The Washington Capitals' move for an inexperienced coach highlights the risks clubs are willing to make.
Risky business for NHL sides of changing coaches
It is a tough time to be a coach in the National Hockey League. Just ask the former bench bosses in Washington, Carolina and Anaheim, all of whom were replaced recently.
Paul Maurice, in his second stint as the Carolina coach, was dismissed and replaced by Kirk Muller, the former All-Star.
In Washington, Bruce Boudreau was replaced Dale Hunter, a legendary Capitals player.
In Anaheim, Randy Carlyle was replaced by Boudreau, who was out of work for all of two days before being chosen to coach the Ducks.
It is notable any time a team changes coaches, but the decision in Washington is especially significant.
The Capitals were in a very different situation than Carolina and Anaheim, who were grossly underachieving and falling fast in the standings. In contrast, Washington are a Stanley Cup contender.
The Capitals started the season undefeated in their first seven games, but since then the bottom has fallen out.
George McPhee, the Capitals general manager, decided to bring in Hunter in the hopes it will kick-start the sputtering club. It is a risky move, both for the team and for Hunter.
Certainly, Hunter has credibility in Washington, where he led the Caps in the 1980s and 1990s with his hard-nosed play and leadership.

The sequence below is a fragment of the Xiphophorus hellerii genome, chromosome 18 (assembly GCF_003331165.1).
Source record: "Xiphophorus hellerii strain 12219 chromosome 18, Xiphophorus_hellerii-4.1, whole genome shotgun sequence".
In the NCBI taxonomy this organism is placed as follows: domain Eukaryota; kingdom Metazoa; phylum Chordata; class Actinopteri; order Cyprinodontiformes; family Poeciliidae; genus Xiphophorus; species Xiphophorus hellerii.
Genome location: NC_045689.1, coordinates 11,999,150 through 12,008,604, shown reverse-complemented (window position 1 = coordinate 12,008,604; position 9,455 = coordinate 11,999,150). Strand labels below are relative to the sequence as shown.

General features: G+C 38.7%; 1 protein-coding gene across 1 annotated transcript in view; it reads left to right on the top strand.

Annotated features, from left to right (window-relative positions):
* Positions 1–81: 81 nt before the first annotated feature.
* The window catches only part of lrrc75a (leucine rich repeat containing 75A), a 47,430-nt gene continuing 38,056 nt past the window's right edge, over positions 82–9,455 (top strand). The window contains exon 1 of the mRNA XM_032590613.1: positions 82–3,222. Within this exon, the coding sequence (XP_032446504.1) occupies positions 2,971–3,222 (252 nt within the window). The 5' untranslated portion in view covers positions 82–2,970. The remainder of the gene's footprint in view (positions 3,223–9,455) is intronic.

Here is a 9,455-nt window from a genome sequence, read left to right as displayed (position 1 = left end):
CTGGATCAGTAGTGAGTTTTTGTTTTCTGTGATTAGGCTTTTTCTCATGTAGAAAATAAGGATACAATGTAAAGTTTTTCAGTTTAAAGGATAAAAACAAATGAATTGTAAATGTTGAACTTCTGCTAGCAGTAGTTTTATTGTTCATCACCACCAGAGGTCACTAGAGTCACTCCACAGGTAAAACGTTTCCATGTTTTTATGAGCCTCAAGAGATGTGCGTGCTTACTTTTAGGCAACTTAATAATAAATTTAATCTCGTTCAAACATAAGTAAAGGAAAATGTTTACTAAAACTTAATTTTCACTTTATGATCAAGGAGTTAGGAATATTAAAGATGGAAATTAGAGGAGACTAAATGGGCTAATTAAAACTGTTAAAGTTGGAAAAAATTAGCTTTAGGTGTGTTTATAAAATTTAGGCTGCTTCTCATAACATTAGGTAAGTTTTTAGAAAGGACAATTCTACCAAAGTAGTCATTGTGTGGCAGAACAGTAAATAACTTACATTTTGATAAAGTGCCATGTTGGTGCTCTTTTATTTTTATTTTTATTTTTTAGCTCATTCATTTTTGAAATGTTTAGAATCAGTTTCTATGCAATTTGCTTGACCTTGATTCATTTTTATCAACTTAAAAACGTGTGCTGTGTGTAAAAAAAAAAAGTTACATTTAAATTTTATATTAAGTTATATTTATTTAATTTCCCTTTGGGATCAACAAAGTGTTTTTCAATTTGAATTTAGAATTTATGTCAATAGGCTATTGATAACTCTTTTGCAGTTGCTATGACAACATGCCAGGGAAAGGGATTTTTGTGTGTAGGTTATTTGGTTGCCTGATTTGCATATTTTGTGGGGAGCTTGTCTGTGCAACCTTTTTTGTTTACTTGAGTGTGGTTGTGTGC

He was not the most skilled player, but he was a force and few dared to cross him.
He is a no-nonsense type who will demand a full effort from his team, from the star players such as Alex Ovechkin and Nicklas Backstrom all the way down to the depth guys.
However, Hunter has never coached professionally. After retiring from the NHL in the late 1990s, he bought the junior London Knights of the Ontario Hockey League with his brother, Mark, and ran the team with great success.
But it is one thing to lead a team of impressionable teenagers trying to make it to the NHL, and quite another to take over a star-laden club like the Caps, with a diverse roster of multimillionaire athletes and the egos that come with that.
Not to mention, taking over a team in the middle of the season is difficult at the best of times; you have got to hit the ground running and that will be a challenge for Hunter as the entire NHL coaching experience is new to him.
It could work out, of course. Ovechkin could rediscover his superstar form, and the Caps could rumble over the rest of the league.
But just as Wayne Gretzky found he could not pass his sublime skills to the Phoenix Coyotes, Hunter's best playing traits - heart and desire - cannot really be taught, either.